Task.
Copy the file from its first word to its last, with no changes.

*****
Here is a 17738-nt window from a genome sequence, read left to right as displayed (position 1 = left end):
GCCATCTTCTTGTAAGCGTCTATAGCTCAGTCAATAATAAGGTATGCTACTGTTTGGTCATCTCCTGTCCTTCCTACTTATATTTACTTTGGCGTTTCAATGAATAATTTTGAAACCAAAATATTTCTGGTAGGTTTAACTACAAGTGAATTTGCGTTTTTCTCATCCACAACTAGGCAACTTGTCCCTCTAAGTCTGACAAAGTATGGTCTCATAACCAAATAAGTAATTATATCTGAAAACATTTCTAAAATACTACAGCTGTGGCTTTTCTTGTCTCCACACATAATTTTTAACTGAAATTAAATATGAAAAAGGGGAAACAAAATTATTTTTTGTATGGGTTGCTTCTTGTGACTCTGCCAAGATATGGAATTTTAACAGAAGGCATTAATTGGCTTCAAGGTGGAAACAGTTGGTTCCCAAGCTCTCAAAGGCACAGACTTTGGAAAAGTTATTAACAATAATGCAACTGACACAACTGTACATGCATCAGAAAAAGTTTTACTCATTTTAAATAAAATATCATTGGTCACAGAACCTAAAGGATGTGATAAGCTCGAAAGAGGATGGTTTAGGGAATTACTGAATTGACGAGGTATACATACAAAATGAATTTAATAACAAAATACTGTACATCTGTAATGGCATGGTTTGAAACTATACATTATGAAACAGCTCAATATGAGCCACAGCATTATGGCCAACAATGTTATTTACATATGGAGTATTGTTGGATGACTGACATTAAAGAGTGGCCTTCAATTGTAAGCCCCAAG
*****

Here is a 17738-nt window from a genome sequence, read left to right as displayed (position 1 = left end):
GCCATCTTCTTGTAAGCGTCTATAGCTCAGTCAATAATAAGGTATGCTACTGTTTGGTCATCTCCTGTCCTTCCTACTTATATTTACTTTGGCGTTTCAATGAATAATTTTGAAACCAAAATATTTCTGGTAGGTTTAACTACAAGTGAATTTGCGTTTTTCTCATCCACAACTAGGCAACTTGTCCCTCTAAGTCTGACAAAGTATGGTCTCATAACCAAATAAGTAATTATATCTGAAAACATTTCTAAAATACTACAGCTGTGGCTTTTCTTGTCTCCACACATAATTTTTAACTGAAATTAAATATGAAAAAGGGGAAACAAAATTATTTTTTGTATGGGTTGCTTCTTGTGACTCTGCCAAGATATGGAATTTTAACAGAAGGCATTAATTGGCTTCAAGGTGGAAACAGTTGGTTCCCAAGCTCTCAAAGGCACAGACTTTGGAAAAGTTATTAACAATAATGCAACTGACACAACTGTACATGCATCAGAAAAAGTTTTACTCATTTTAAATAAAATATCATTGGTCACAGAACCTAAAGGATGTGATAAGCTCGAAAGAGGATGGTTTAGGGAATTACTGAATTGACGAGGTATACATACAAAATGAATTTAATAACAAAATACTGTACATCTGTAATGGCATGGTTTGAAACTATACATTATGAAACAGCTCAATATGAGCCACAGCATTATGGCCAACAATGTTATTTACATATGGAGTATTGTTGGATGACTGACATTAAAGAGTGGCCTTCAATTGTAAGCCCCAAG